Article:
Re: First deprecate APIs and then remove them in the next major version
- Date: Wed, 13 Dec 2017 16:55:41 +0000
- From: Emmanuele Bassi <ebassi@xxxxxxxxx>
- Subject: Re: First deprecate APIs and then remove them in the next major version
On 13 December 2017 at 16:34, Christian Schoenebeck
> On Mittwoch, 13. Dezember 2017 12:33:34 CET Emmanuele Bassi wrote:
>> On 13 December 2017 at 12:05, Sébastien Wilmet <swilmet@xxxxxxxxx> wrote:
>> > Ideally, a new major version of a library should only remove deprecated
>> > APIs.
>> The short answer is: that's not how library development works, unless
>> you have a small enough library whose API is inconsequential, or it's
>> used only by a handful of projects. GTK is neither.
> The most popular application level frameworks i.e. from Apple, Microsoft, Qt,
> etc. are actually all handling it as expected by application developers; that
> is they usually deprecate old APIs and retain them for many years before they
> eventually (if at all) remove them one day. It is rare that they remove APIs
> without deprecating them first, and in such rare cases there are "usually"
> profound reasons like security aspects (or -cough- "product policies").
- GTK supports parallel installation of different major API versions
- symbols, types, properties, and signals deprecated in a major API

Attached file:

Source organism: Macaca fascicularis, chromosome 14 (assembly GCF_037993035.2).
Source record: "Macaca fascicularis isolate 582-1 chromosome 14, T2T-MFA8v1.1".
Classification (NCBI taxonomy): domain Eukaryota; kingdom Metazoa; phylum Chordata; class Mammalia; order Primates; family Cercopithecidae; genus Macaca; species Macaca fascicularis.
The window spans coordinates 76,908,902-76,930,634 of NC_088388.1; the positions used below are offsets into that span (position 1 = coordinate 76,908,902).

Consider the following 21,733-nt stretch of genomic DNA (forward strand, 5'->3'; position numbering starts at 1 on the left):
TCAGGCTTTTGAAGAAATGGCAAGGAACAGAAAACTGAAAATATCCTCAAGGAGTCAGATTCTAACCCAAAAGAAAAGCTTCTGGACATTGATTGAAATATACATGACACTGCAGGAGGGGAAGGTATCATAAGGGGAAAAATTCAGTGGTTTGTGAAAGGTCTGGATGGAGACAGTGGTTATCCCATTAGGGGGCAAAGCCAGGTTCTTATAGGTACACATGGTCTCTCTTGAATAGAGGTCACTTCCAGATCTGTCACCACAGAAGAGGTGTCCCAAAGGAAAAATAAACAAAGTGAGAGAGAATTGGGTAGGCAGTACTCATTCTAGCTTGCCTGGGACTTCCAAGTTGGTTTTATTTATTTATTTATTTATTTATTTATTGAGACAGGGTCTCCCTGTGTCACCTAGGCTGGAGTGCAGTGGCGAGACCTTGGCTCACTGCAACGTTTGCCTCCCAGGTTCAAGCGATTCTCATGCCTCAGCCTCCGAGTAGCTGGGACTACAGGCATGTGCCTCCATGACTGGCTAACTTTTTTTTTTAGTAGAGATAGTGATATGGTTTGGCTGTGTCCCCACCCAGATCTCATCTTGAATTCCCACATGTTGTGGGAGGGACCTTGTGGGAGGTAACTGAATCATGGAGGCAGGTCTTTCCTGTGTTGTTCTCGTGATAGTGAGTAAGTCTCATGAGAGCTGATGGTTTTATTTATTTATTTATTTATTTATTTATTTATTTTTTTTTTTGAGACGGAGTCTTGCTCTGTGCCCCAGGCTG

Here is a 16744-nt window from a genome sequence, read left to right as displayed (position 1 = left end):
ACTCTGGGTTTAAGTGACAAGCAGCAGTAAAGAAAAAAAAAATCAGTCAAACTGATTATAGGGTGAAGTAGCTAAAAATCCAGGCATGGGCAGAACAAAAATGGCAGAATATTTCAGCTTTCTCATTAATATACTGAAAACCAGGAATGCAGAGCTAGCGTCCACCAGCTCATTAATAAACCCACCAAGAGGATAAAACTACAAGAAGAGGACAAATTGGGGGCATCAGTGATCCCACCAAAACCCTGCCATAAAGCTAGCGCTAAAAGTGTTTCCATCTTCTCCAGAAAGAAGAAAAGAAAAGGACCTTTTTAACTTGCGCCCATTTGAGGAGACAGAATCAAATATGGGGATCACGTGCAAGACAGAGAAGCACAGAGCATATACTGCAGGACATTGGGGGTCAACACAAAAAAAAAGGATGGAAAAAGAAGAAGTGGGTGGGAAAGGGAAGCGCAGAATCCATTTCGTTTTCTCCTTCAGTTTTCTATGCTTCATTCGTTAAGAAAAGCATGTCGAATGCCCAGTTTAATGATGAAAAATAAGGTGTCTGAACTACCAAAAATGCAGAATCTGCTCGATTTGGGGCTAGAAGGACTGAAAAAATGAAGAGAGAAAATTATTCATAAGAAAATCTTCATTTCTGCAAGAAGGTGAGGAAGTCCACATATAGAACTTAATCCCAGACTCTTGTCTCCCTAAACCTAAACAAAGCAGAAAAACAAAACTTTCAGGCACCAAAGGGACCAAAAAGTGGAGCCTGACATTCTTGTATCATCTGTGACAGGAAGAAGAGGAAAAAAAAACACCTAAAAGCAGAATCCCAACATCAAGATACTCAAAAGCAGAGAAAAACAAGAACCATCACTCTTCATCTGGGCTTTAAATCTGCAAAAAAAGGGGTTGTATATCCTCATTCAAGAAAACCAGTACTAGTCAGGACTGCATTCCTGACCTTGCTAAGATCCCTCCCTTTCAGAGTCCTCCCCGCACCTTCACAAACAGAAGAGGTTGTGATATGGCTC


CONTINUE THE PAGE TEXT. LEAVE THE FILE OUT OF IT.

version continue to exist forever (and possibly work as well)
- new major versions remove the deprecated API from the previous
major API version
- application developers port their projects between major versions
at their own leisure
The API that gets removed in GTK+ 3.9x is deprecated in GTK+ 3.22 beforehand.
We are not talking about remove API inside the same major version.
Porting applications between major versions is its own effort, just
like porting an application from Windows Vista to Windows 10, or from
macOS 10.6 to 10.12.
>> If we just removed deprecated API without adding any new feature,
>> there would be no incentive whatsoever to port applications to a new
>> major version, which will result in an untested API that we cannot
>> change until the next major release cycle.
> Personally I feel with him, although I can live with APIs being removed, even
> without a deprecation phase. A much bigger problem that I see is when
> replacement APIs are introduced which are missing features from their
> predecessors. That happened with at least every major release of Gtk, and I
> see this to happen with Gtk 4 again. I hope some of my patches will be
> accepted to fix a couple of those issues before Gtk 4 will be officially
Not every new feature or replacement will be 1:1 with deprecated API.
We did not deprecate something because we were tired of how it's
named: we deprecated it because some things should not be done any
more, or because they won't work in a new environment, or because they
exposed some toolkit internals that make changing the toolkit without
breaking applications impossible.
[@] ebassi [@gmail.com]
gtk-devel-list mailing list